Day Eight: Death to Adverbs
Today’s Prompt: Go to a local café, park, or public place and write a piece inspired by something you see. Get detailed: leave no nuance behind.
I had a lot of fun with this one! I got to drink coffee & people watch. Kind of a dream.
I like people who can be alone easily.
It’s 4:20pm. I skipped out of work early to enjoy the sun, a coffee and some me time. The Library Cafe is my favourite getaway – I almost always come here alone.
I was tossing up a mochaccino or a hot chocolate as I stood in line.
“Can I please have one of your fresh juices?” a petite, short-haired woman asks in a polite voice. The waitress smiles, pivots on her heels and peers through the kitchen door. “Is there any juice left?” she calls. There’s a murmuring beyond the door. Tired kitchen hands. She turns on her heels again.
“Um, the juice machine is broken, apparently!” She laughs, nervous. Her blonde ponytail sways.
The other woman sweeps her light black hair back, long on one side, short on the other. Fringe razor sharp across her forehead. “I’ll just have a peppermint tea.” It was the way she said peppermint tea that got me. The lilt in her voice. Like that peppermint tea was going to be the best thing that ever touched her lips. That the fresh juice really was not meant to be. Her plan B, was really plan A.
I order my less delicate mochaccino and rich American brownie, placing myself down at one of their many small, wooden tables. As a sawmiller, my father would have admired their tree trunk table tops. My phone (currently on 1% battery), paper, pen and French phrasebook lay out in front of me. I put pen to paper.
The more I look at the woman, the younger she gets. Standing in line to order, 35, wrinkles around her green eyes. Sitting a few meters away from me on the bench seating, 28. She holds her peppermint tea in her hands, and gazes out over the ground floor of the Wellington City Library.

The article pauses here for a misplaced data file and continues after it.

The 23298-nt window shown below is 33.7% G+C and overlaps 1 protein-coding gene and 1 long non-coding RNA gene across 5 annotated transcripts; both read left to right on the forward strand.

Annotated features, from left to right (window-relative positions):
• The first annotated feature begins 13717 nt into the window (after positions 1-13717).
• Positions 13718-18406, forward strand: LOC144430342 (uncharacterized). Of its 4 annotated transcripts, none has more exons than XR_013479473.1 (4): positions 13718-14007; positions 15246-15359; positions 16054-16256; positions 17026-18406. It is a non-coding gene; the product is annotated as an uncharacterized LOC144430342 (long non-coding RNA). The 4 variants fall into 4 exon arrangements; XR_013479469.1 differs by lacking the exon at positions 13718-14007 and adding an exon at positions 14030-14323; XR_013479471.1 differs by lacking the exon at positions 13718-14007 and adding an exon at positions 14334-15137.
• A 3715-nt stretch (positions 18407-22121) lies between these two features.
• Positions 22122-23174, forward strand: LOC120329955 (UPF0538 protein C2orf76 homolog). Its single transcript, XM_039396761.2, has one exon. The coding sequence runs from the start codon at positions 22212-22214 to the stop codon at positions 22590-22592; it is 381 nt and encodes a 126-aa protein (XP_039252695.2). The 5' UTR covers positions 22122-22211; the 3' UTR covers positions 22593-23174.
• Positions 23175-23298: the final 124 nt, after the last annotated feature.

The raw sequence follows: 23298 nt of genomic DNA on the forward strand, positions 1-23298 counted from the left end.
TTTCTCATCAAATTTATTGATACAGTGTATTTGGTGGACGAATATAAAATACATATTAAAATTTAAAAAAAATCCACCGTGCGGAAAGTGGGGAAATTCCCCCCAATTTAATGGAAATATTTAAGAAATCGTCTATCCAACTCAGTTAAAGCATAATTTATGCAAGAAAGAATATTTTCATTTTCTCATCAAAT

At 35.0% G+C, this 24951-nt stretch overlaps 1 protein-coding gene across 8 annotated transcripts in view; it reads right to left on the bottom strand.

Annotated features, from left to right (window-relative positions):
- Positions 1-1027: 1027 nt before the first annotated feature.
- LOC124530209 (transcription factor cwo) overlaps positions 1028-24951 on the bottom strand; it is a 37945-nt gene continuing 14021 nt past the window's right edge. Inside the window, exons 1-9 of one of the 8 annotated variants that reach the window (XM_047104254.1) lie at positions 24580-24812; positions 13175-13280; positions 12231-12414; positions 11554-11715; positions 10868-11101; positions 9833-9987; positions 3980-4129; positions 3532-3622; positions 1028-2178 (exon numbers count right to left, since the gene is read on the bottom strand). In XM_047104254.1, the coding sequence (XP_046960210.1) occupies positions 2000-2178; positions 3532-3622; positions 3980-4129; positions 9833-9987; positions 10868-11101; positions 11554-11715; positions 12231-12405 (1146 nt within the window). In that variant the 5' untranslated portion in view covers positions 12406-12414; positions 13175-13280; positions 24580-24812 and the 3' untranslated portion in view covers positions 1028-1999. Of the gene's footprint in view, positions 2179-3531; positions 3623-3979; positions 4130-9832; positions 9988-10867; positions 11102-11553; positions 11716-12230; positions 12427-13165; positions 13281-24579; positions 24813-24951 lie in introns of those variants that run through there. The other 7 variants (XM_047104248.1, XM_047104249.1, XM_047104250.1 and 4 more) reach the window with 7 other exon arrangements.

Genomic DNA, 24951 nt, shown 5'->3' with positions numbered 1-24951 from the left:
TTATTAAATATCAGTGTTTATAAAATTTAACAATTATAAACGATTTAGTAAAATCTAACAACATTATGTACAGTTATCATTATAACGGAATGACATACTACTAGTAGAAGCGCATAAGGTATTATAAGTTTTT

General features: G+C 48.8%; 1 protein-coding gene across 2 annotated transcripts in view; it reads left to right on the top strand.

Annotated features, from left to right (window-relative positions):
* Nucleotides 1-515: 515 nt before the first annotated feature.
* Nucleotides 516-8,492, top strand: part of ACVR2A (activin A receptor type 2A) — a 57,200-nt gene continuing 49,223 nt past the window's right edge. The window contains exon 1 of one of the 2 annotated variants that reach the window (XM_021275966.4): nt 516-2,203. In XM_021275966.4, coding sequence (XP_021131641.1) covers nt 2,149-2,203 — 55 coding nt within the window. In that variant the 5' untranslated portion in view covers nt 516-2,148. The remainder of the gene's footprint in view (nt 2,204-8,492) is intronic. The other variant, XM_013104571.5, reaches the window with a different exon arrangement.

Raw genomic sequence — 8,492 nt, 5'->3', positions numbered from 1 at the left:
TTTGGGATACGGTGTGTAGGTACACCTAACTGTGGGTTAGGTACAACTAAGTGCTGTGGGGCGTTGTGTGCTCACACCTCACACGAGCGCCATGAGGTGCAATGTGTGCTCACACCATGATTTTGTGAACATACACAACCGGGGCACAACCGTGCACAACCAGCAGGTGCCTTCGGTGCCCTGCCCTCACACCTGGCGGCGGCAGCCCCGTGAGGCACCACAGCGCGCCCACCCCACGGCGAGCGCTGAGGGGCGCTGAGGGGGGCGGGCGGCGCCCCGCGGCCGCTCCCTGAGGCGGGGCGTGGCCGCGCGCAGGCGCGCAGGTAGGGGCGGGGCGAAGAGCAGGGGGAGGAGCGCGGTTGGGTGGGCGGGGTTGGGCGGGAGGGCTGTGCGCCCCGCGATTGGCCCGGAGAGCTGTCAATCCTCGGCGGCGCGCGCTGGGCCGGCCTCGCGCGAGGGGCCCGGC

She’s delicate. But her body language shows she’s anything but. Legs crossed gracefully, but her chin up, her hand stroking her chin in contemplation. She wouldn’t be the kind to back down from an argument, her body said. A literary kind, book in hand; she’d be well read in Tolstoy and perhaps Zadie Smith. She’d know exactly what she was saying when she said it. Quiet, but when she talked, there would be quality.
Oh, to talk to her. The stories she would tell!
She lightly touches a wet forefinger to the sugar in the saucer.
I then realise. She’s the epitome of Wellington. A personified version of our city. Quirky, original, sexy & intelligent.
To her left, the hippy in a business suit sits smiling at the video playing on his laptop, his long blonde hair covering his face. To her back, my old English Literature lecturer sits, brow furrowed, lost in a book (see, small world!). To her right, a travelling family of 3. The doting parents gaze at their 7 year old daughter. Their world revolves around her.
To her further right, me, blue pen to white paper, marshmallows melting in hot milk, coffee and chocolate, scarf around my neck, thick rimmed glasses.
She’s alone with her peppermint tea. I can see a slight smile at the corner of her lips.
I can’t speak for her, but to me, she’s alone but not lonely.